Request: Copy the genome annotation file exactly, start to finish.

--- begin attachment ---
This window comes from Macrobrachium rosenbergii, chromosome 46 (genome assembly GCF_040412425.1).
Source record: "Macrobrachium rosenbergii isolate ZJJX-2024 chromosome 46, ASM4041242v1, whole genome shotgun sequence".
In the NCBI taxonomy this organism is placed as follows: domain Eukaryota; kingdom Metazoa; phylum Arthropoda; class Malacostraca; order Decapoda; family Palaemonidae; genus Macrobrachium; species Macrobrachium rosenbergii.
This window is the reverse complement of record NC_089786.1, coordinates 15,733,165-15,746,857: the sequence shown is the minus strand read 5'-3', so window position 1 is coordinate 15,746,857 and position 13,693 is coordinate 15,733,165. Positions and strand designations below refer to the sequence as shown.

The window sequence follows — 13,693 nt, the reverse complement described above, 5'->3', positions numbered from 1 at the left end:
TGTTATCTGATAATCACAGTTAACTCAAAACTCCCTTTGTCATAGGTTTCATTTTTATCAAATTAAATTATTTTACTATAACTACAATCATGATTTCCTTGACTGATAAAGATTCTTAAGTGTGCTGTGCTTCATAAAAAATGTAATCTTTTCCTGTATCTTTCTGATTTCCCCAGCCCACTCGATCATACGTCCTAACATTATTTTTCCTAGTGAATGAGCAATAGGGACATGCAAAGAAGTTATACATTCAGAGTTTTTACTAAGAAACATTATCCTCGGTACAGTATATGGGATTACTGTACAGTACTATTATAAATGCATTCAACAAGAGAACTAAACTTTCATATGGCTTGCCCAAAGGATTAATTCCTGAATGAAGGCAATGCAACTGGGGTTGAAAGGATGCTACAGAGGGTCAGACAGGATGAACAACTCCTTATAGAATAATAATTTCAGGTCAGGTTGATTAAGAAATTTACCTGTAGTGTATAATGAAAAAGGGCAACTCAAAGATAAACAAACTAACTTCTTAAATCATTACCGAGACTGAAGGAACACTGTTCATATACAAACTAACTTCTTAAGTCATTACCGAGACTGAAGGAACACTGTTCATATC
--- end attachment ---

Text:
This window comes from Macrobrachium rosenbergii, chromosome 46 (genome assembly GCF_040412425.1).
Source record: "Macrobrachium rosenbergii isolate ZJJX-2024 chromosome 46, ASM4041242v1, whole genome shotgun sequence".
In the NCBI taxonomy this organism is placed as follows: domain Eukaryota; kingdom Metazoa; phylum Arthropoda; class Malacostraca; order Decapoda; family Palaemonidae; genus Macrobrachium; species Macrobrachium rosenbergii.
This window is the reverse complement of record NC_089786.1, coordinates 15,733,165-15,746,857: the sequence shown is the minus strand read 5'-3', so window position 1 is coordinate 15,746,857 and position 13,693 is coordinate 15,733,165. Positions and strand designations below refer to the sequence as shown.

The window sequence follows — 13,693 nt, the reverse complement described above, 5'->3', positions numbered from 1 at the left end:
TGTTATCTGATAATCACAGTTAACTCAAAACTCCCTTTGTCATAGGTTTCATTTTTATCAAATTAAATTATTTTACTATAACTACAATCATGATTTCCTTGACTGATAAAGATTCTTAAGTGTGCTGTGCTTCATAAAAAATGTAATCTTTTCCTGTATCTTTCTGATTTCCCCAGCCCACTCGATCATACGTCCTAACATTATTTTTCCTAGTGAATGAGCAATAGGGACATGCAAAGAAGTTATACATTCAGAGTTTTTACTAAGAAACATTATCCTCGGTACAGTATATGGGATTACTGTACAGTACTATTATAAATGCATTCAACAAGAGAACTAAACTTTCATATGGCTTGCCCAAAGGATTAATTCCTGAATGAAGGCAATGCAACTGGGGTTGAAAGGATGCTACAGAGGGTCAGACAGGATGAACAACTCCTTATAGAATAATAATTTCAGGTCAGGTTGATTAAGAAATTTACCTGTAGTGTATAATGAAAAAGGGCAACTCAAAGATAAACAAACTAACTTCTTAAATCATTACCGAGACTGAAGGAACACTGTTCATATACAAACTAACTTCTTAAGTCATTACCGAGACTGAAGGAACACTGTTCATATC